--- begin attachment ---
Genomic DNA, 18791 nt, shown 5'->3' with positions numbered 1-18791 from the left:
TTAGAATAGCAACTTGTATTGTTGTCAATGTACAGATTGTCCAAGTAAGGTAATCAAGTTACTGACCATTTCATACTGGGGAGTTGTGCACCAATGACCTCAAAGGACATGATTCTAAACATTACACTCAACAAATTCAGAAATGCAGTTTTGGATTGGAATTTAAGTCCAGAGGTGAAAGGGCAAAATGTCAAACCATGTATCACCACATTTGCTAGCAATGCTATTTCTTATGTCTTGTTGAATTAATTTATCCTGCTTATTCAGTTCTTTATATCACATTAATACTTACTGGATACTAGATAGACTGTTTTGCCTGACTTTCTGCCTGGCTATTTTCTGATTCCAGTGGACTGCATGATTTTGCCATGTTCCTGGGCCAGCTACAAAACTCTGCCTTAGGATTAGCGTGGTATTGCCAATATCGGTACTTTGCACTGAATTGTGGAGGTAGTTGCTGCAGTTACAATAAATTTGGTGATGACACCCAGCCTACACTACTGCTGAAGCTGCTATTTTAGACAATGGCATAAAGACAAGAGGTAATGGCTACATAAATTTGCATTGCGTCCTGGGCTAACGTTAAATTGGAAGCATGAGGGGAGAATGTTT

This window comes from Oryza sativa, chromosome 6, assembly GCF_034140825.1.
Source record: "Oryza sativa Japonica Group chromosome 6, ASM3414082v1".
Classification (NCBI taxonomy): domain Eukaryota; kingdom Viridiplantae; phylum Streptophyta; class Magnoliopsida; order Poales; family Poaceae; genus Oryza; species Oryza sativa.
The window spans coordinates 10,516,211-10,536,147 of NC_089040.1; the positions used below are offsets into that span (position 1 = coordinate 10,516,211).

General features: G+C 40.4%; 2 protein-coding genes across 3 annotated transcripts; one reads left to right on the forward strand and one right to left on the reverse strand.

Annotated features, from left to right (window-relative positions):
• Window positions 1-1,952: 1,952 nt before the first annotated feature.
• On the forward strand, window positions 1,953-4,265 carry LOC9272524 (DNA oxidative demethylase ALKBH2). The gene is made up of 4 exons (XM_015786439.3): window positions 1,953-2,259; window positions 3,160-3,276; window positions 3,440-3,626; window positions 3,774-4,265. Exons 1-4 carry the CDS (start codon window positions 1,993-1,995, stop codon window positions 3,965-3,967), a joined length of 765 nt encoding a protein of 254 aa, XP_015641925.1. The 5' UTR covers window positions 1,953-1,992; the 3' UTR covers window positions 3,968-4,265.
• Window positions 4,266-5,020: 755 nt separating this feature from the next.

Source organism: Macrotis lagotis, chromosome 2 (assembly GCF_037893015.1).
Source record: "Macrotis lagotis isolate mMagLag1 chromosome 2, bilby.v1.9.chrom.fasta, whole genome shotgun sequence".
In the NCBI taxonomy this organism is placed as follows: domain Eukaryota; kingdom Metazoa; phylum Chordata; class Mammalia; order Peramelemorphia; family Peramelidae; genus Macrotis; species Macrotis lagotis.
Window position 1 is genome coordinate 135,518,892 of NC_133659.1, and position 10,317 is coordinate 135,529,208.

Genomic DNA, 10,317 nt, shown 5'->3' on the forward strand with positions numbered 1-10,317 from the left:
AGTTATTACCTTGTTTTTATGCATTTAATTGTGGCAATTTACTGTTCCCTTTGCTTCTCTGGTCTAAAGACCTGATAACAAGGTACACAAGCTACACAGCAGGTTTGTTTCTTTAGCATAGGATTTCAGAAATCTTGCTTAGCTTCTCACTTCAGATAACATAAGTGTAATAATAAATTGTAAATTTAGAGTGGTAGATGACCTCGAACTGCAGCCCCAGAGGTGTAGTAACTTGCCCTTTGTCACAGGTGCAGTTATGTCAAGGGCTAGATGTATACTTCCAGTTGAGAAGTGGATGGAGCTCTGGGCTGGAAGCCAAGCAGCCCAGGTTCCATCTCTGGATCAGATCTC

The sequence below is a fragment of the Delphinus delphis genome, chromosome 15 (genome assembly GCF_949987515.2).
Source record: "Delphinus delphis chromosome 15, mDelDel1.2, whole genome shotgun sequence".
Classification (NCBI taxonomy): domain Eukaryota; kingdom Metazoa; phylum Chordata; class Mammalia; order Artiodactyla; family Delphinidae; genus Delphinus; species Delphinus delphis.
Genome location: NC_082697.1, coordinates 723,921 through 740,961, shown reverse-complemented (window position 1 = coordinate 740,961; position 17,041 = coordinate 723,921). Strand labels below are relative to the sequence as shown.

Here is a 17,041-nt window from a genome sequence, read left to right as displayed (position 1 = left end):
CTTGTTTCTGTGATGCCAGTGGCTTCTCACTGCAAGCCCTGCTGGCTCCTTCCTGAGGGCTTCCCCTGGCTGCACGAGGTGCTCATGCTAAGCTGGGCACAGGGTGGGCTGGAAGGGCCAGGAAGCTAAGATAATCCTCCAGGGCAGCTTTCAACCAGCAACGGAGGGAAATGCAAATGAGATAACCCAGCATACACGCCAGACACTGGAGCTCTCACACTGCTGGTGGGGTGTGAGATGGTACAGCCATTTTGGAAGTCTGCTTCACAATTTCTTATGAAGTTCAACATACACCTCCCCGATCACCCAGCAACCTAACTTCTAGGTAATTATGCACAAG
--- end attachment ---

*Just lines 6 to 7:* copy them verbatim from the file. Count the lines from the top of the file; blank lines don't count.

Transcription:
The window spans coordinates 10,516,211-10,536,147 of NC_089040.1; the positions used below are offsets into that span (position 1 = coordinate 10,516,211).

General features: G+C 40.4%; 2 protein-coding genes across 3 annotated transcripts; one reads left to right on the forward strand and one right to left on the reverse strand.